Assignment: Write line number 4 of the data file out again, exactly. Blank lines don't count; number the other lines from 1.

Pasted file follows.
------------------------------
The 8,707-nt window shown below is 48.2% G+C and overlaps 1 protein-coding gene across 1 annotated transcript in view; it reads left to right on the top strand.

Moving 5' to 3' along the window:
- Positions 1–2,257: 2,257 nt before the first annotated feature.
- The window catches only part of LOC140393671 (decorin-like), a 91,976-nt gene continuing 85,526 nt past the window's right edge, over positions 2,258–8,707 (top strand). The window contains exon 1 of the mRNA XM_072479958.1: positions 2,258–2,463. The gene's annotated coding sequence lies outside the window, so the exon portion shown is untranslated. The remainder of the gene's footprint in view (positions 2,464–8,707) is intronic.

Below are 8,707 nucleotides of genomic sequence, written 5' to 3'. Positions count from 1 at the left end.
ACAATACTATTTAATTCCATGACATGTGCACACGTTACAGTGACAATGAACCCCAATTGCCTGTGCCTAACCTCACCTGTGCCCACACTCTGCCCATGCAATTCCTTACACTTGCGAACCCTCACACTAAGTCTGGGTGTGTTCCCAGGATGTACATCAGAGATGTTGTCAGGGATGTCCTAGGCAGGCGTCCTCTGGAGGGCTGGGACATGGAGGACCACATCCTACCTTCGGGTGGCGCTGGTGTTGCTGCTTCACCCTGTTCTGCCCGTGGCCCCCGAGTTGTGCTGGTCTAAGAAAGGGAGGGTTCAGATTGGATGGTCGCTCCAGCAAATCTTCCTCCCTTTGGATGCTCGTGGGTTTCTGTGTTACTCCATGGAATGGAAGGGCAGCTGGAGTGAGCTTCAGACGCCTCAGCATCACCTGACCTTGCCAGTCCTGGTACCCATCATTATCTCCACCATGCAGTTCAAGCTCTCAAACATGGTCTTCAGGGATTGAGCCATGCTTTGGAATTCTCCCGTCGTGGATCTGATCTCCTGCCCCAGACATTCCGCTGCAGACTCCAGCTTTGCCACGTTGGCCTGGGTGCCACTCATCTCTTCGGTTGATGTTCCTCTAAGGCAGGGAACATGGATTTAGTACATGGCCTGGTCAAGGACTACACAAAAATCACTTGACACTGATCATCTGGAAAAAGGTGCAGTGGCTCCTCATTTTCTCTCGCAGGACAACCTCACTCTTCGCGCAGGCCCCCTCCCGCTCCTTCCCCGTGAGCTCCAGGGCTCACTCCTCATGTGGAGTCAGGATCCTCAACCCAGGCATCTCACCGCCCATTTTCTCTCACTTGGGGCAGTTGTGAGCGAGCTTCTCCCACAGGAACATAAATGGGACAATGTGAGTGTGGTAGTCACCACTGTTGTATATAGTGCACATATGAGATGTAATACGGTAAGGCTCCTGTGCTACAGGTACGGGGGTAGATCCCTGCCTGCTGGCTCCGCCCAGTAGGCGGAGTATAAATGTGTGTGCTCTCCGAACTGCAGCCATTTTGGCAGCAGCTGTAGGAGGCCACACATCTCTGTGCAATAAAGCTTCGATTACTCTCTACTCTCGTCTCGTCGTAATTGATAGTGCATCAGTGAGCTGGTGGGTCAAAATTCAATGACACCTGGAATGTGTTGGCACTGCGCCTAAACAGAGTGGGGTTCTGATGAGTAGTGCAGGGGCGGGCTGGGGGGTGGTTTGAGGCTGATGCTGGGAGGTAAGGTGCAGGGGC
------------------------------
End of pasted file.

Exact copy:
- The window catches only part of LOC140393671 (decorin-like), a 91,976-nt gene continuing 85,526 nt past the window's right edge, over positions 2,258–8,707 (top strand). The window contains exon 1 of the mRNA XM_072479958.1: positions 2,258–2,463. The gene's annotated coding sequence lies outside the window, so the exon portion shown is untranslated. The remainder of the gene's footprint in view (positions 2,464–8,707) is intronic.